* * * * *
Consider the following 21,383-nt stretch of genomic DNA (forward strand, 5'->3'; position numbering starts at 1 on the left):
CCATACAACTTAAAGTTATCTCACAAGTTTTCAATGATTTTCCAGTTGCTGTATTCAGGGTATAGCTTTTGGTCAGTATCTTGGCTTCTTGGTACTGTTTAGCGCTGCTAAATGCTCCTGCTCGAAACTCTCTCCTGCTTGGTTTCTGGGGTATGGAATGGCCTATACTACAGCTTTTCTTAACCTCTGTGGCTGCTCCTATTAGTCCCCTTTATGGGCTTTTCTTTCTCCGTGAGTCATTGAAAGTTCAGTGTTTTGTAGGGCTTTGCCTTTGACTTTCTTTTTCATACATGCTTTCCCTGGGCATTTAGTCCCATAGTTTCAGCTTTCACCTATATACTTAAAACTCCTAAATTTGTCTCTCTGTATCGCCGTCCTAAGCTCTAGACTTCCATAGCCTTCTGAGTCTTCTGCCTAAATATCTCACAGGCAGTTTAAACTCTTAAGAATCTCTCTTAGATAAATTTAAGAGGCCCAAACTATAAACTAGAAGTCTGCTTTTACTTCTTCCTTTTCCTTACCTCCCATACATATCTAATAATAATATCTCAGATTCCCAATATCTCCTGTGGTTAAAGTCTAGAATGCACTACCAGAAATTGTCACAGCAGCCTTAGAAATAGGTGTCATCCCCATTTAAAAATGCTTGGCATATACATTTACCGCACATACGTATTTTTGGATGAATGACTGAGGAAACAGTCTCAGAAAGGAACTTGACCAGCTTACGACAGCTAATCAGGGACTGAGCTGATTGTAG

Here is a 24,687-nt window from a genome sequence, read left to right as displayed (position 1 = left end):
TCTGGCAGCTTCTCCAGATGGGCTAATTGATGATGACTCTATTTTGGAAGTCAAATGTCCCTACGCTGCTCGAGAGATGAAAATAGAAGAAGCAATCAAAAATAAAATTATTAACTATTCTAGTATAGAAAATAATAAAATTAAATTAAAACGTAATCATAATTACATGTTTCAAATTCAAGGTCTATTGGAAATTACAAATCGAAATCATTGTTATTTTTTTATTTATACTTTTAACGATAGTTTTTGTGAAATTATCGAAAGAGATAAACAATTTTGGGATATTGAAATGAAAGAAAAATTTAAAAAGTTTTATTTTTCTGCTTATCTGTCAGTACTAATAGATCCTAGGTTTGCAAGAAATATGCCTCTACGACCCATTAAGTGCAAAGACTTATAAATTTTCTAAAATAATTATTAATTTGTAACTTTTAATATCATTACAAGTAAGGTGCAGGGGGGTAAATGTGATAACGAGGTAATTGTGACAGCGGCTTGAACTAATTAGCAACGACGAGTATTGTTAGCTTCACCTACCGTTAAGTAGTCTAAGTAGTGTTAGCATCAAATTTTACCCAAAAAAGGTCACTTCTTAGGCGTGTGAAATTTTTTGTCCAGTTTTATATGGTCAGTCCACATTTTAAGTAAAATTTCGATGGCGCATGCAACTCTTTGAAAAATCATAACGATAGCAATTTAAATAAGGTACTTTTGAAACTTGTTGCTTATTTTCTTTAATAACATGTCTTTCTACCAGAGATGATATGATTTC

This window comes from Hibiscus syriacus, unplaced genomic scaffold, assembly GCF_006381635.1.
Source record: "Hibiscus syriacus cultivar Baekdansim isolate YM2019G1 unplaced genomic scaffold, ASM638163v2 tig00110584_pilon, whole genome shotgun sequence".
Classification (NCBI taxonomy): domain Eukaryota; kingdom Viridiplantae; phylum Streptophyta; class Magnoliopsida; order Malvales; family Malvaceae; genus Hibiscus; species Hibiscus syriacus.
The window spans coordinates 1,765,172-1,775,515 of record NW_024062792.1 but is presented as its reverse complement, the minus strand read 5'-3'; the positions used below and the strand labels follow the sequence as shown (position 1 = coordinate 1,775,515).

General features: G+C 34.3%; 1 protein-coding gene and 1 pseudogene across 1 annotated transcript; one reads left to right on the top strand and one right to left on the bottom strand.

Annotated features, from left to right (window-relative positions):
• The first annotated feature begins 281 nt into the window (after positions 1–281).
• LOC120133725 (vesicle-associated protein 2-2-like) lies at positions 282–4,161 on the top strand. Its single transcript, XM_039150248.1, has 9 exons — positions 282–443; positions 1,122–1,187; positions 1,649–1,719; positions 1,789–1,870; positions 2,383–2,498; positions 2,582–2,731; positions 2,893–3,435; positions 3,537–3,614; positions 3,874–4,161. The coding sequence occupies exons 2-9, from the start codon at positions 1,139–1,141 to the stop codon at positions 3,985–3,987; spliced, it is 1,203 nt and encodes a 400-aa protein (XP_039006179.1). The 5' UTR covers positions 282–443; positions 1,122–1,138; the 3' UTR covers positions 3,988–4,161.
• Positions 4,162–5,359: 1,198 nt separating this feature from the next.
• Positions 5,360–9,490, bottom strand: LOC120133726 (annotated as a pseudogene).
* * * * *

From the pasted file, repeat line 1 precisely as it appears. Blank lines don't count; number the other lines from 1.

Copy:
Consider the following 21,383-nt stretch of genomic DNA (forward strand, 5'->3'; position numbering starts at 1 on the left):